Glaxo Wellcome PLC and SmithKline Beecham PLC said yesterday that they were again in merger talks aimed at creating the world's largest pharmaceutical manufacturer.
In a one-sentence announcement, the two British companies said they were in "discussions which may or may not lead to a merger of equals of the two companies." Neither company would comment beyond the statement.
The approximately $82 billion deal would allow the two rival drugmakers to cut costs and pool their research budgets in a $300 billion industry that has seen a spate of recent merger moves.
Sources familiar with the talks said a deal could be reached early next week, possibly Monday. The two companies tentatively agreed to merge two years ago, but that deal fell apart in a dispute over who would run the combined company. That problem has apparently now been solved with the announcement by SmithKline's chief executive, Jan Leschly, that he would step down in April.
With Leschly gone, it would clear the way for Glaxo Chairman Richard Sykes to head the merged corporation. Sykes has indicated that he may step down in 2002 when he turns 60. That in turn would clear the way for SmithKline's Jeanne-Pierre Garnier to become chairman.
The Glaxo-SmithKline talks came in the same week that Warner-Lambert Co. said it was willing to negotiate with Pfizer Inc., which has made a hostile takeover bid for the company. Warner-Lambert had previously said it planned to merge with American Home Products Corp., but apparently concluded that the Pfizer bid might be better for its shareholders.
Merger plans have also recently been set by Pharmacia & Upjohn Inc. and Monsanto Co. And should Pfizer prevail in its $54 billion bid for Warner-Lambert, analysts expect American Home Products to set out in search of a new merger partner.
Earlier in the week, Ralph Larsen, chief executive of Johnson & Johnson, told a Bloomberg Forum he wouldn't rule out a merger of his company--the world's largest health care-products company. "I think it's unwise to simply make hard and fast statements that you will never do anything," Larsen said. He said, however, that he didn't see any deals on the horizon.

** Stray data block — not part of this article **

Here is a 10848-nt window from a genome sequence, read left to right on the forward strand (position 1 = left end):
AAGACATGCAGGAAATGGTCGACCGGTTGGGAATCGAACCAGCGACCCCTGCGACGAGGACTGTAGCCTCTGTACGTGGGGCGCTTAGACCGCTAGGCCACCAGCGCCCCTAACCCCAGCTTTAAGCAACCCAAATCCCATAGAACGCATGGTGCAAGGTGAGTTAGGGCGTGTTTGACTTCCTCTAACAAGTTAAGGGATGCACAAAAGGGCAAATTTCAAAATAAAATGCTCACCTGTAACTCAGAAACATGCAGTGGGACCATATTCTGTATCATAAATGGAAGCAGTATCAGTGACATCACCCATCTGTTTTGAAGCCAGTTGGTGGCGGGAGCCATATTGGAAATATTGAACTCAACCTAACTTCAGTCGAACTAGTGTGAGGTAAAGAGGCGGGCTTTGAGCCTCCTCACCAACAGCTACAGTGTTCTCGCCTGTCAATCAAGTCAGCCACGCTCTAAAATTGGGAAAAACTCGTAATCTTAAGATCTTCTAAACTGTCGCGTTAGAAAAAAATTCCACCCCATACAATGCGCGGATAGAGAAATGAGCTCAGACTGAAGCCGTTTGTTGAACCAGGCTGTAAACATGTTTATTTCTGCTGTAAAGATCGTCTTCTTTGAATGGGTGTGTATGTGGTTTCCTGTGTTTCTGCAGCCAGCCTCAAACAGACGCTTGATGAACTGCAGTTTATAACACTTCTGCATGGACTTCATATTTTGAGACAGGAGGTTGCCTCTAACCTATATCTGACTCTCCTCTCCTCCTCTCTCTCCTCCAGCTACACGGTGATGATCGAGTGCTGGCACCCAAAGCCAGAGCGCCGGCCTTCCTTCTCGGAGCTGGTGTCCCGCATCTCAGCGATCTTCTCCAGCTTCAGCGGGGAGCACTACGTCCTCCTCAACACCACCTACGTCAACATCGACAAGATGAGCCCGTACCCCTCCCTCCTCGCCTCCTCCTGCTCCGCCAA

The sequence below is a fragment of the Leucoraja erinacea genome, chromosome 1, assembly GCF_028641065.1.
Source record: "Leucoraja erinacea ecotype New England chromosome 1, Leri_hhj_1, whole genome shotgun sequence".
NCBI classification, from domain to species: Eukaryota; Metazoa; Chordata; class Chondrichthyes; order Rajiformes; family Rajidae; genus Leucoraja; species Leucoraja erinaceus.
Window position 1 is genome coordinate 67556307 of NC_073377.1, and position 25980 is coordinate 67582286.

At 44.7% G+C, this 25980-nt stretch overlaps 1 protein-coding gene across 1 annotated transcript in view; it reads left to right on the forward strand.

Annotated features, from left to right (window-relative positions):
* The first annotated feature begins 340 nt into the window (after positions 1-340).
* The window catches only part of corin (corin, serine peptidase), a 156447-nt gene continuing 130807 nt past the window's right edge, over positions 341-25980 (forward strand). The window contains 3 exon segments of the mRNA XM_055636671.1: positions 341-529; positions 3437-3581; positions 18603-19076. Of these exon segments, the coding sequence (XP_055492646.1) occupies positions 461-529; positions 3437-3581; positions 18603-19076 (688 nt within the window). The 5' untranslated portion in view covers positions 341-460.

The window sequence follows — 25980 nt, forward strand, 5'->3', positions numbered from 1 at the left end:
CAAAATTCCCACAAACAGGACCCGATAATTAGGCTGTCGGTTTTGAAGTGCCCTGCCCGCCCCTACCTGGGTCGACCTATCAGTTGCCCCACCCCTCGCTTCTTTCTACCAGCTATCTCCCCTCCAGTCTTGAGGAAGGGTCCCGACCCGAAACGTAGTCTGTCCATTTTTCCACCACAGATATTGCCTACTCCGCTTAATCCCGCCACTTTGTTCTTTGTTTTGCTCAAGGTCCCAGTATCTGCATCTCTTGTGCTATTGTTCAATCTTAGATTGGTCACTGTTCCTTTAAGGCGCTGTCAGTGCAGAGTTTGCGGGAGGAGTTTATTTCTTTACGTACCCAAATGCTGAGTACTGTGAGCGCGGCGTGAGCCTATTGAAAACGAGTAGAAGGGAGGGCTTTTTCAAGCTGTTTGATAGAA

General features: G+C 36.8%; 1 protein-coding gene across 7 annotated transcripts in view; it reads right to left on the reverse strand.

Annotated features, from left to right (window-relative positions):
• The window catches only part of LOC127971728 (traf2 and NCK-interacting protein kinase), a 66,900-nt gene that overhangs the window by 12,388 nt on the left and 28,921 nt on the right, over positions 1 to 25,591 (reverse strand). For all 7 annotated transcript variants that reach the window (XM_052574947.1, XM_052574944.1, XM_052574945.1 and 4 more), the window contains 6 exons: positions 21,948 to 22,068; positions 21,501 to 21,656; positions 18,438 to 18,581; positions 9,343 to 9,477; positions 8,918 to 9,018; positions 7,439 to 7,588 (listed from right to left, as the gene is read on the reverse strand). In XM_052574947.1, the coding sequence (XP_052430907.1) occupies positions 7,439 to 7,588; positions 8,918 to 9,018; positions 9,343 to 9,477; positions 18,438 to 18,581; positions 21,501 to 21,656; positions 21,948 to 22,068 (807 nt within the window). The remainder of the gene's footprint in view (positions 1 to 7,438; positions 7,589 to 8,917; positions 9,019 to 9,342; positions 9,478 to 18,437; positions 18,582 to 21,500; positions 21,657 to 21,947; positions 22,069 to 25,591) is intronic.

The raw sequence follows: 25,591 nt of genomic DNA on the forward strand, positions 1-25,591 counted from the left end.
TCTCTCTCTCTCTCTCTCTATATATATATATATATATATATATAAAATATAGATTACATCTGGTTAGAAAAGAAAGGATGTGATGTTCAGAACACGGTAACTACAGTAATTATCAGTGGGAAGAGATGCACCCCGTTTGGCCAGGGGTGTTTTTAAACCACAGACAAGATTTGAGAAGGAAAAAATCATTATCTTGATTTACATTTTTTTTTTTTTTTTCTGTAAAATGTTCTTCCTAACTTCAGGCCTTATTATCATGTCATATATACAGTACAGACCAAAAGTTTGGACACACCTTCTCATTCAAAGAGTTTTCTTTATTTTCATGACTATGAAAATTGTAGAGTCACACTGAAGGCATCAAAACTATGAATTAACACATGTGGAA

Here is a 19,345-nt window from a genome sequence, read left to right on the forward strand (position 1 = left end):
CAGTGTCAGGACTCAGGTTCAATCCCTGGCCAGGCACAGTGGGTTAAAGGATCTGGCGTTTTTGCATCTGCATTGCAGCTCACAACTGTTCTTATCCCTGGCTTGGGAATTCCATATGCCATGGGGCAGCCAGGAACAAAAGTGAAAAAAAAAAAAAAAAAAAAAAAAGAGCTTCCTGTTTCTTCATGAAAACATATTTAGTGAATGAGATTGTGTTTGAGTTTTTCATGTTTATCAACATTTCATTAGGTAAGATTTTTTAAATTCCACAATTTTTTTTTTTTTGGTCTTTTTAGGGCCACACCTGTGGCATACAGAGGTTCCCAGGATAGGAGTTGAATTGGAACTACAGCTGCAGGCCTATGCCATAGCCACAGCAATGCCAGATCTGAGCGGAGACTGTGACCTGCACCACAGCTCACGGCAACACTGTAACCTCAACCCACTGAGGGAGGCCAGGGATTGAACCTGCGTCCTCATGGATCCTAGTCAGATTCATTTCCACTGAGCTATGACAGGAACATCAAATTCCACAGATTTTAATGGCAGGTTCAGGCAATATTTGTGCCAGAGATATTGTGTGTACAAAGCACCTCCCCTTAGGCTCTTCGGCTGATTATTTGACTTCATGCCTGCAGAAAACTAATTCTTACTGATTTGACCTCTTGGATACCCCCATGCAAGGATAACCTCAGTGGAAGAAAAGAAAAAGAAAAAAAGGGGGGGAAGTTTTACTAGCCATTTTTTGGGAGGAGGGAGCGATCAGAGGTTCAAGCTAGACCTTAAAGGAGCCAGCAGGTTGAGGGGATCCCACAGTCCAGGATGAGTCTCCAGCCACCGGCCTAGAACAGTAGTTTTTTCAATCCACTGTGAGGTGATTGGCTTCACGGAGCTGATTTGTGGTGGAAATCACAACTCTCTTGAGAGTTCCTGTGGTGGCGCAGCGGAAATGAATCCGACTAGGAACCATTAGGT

Glaxo Wellcome Inc., the company's U.S. unit, is one of the leading drug research firms in the United States, producing a wide variety of drugs for treating the HIV virus, viral herpes and influenza, as well as a number of drugs for respiratory problems. It does not at present sell any over-the-counter, nonprescription drugs. It sold the rights to Zantac, the heartburn drug, to Warner-Lambert in 1997.
SmithKline has numerous consumer products, including Tums antacid, Contac cold medicine, Aquafresh toothpaste and Nicorette and Nicoderm anti-smoking drugs and patches. The two top-selling drugs for the company are the antibiotic Augmentin and the antidepressant Paxil, with each accounting for $1 billion in annual sales.
The two drug companies are not the only longtime rivals involved in the merger talks. Glaxo Welcome has picked Goldman Sachs Group Inc. to serve as its investment adviser in the talks, a role held by the Lazard Group in the earlier talks. Lazard is now advising Pfizer in its talks with Warner-Lambert.
Morgan Stanley Dean Witter & Co. is advising SmithKline.
A source familiar with the talks said he did not believe it would take long to wrap up negotiations because the two sides had essentially negotiated an acceptable merger agreement two years ago before executive personalities scuttled the deal.
On the New York Stock Exchange, Glaxo's American depositary receipts rose $2.06 1/4, to $60, while SmithKline's ADRs rose $3.31 1/4, to $69.75.